The soaring costs of college education and the weight of student debt have become an increasingly heavy burden for Americans. While the typical student loan is designed for a 10-year payoff, studies demonstrate that, in reality, it often takes twice as long to clear this debt – unless you cut back on booze, according to new Credello research.
Credello analyzed what would happen if you redirected the money typically spent on alcohol towards investments in the S&P 500. The results are surprising: drinking less and investing that money instead could help you pay back your student loans back in six years instead of 20. Here’s what you need to know.
Millennials, in particular, have been known to spend a substantial amount on alcohol, averaging about $300 per month, as per a survey conducted by The Harris Poll for TD Ameritrade.
Credello delved into the implications of diverting this money into monthly investments in the S&P 500 over the course of 20 years, and the results are astonishing. For the average millennial, it would take just six years to pay off their student loan debt.
By year six, the $300/month deposits accumulate to $4,137.12 in savings. But when that same $300/month is invested in the S&P 500, the impact of compound interest on your returns could potentially translate into an average balance of $34,540.39 in your investment account – a sum sufficient to eliminate your student loan debt.
The increasing cost of alcohol plays a significant role in these findings. Data from the U.S. Bureau of Labor Statistics reveals that the prices of alcoholic beverages have surged by a staggering 621.31% since 1952. On average, alcoholic beverages have experienced an inflation rate of 2.82% per year. This means that a bottle or a drink order costing $10 in 1952 would set you back $72.13 in 2023.
You don’t need to be a heavy drinker to feel the financial impact of alcohol consumption. A bottle of wine with your meal and a few happy hour outings add up.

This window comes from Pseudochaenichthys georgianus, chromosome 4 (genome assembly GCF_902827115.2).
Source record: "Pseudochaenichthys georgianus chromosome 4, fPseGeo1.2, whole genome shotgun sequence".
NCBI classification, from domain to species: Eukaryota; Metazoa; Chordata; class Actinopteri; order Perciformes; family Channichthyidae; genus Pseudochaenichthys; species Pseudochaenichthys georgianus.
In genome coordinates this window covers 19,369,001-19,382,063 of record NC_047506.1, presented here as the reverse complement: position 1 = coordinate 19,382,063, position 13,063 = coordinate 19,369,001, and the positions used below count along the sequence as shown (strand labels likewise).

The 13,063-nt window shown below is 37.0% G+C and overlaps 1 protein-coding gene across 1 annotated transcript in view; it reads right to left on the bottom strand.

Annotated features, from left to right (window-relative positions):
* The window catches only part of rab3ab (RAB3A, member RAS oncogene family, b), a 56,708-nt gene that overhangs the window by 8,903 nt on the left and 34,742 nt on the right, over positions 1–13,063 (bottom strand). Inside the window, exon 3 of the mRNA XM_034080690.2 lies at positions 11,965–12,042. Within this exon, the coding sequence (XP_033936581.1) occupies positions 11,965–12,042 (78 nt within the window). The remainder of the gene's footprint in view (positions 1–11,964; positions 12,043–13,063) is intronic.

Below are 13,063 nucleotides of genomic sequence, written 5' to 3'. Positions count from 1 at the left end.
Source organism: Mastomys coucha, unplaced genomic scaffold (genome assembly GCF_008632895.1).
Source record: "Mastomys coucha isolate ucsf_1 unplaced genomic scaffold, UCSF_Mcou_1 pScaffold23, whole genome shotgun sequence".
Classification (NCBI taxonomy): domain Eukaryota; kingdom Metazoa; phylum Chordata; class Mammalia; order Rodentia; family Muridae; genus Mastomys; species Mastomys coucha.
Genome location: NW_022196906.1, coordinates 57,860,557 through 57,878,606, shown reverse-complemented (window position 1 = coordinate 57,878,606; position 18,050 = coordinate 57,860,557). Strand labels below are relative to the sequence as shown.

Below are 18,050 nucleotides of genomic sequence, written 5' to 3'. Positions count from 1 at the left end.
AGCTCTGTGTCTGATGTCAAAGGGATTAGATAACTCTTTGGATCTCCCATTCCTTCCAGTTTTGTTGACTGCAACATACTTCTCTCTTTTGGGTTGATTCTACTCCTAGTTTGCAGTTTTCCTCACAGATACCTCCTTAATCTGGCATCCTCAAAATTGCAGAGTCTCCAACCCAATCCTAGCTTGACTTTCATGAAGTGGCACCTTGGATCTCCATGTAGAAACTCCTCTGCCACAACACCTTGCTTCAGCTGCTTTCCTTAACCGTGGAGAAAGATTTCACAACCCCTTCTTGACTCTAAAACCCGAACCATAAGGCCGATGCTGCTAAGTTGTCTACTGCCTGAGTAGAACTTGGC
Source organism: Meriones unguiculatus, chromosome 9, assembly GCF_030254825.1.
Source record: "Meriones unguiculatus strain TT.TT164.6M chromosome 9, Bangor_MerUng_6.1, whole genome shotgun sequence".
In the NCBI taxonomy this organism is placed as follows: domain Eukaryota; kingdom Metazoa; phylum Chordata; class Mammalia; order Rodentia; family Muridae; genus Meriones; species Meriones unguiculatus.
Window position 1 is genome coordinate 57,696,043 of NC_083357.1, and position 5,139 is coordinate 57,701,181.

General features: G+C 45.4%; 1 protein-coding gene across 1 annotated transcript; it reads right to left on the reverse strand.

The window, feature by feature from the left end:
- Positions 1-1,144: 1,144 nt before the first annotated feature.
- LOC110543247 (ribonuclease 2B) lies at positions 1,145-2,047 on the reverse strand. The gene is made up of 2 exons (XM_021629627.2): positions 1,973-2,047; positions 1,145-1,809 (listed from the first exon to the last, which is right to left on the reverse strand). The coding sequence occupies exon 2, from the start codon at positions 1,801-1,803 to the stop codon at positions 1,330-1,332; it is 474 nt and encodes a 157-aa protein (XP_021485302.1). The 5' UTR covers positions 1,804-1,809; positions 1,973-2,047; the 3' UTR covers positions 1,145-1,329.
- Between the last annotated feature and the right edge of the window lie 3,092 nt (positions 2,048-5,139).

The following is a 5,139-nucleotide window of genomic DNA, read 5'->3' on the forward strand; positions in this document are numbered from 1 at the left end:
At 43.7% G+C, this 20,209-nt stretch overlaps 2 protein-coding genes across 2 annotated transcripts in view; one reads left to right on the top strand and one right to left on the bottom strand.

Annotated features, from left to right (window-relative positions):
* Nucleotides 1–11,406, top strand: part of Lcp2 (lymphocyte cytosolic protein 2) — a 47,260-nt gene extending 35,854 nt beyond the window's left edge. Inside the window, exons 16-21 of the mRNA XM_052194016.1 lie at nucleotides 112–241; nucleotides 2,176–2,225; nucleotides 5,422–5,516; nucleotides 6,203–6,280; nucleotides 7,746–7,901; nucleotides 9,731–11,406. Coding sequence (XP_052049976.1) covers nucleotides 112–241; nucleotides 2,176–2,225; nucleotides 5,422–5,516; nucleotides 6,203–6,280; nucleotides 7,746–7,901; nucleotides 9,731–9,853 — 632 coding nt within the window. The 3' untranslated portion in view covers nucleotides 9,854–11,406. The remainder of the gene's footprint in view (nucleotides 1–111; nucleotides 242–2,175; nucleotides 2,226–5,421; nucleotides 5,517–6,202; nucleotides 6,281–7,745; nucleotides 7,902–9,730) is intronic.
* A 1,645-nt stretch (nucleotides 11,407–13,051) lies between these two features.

College tuition costs have been on a relentless climb over the past three decades as well. Tuition at public four-year colleges has surged from $4,160 to $10,740, and at private nonprofit institutions, it has catapulted from $19,360 to $38,070 (adjusted for inflation), according to Forbes.
Federal Reserve data reveals that the total student loan debt now surpasses a staggering $1.77 trillion, marking a 66% increase over the past ten years. As for the average student loan debt, the Education Data Initiative reports that it currently stands at $37,338.
Even 20 years after starting school, half of the borrowers still owe $20,000 in student loan balances. The average monthly student loan payment is $503, and up to 42% of the average borrower’s total cost of repayment consists of interest. In other words, the financial toll of student loans can’t be underestimated.
The emotional strain of having limited disposable income due to student debt repayments adds another layer of stress to the equation, especially if you’re barely making a dent in the balance owed.
Given the dire statistics surrounding student debt and its financial and emotional implications, reducing alcohol consumption or going completely sober becomes an enticing prospect. Just consider the impact of saving $300 a month by cutting back on alcohol and channeling those funds into the S&P 500 over the years.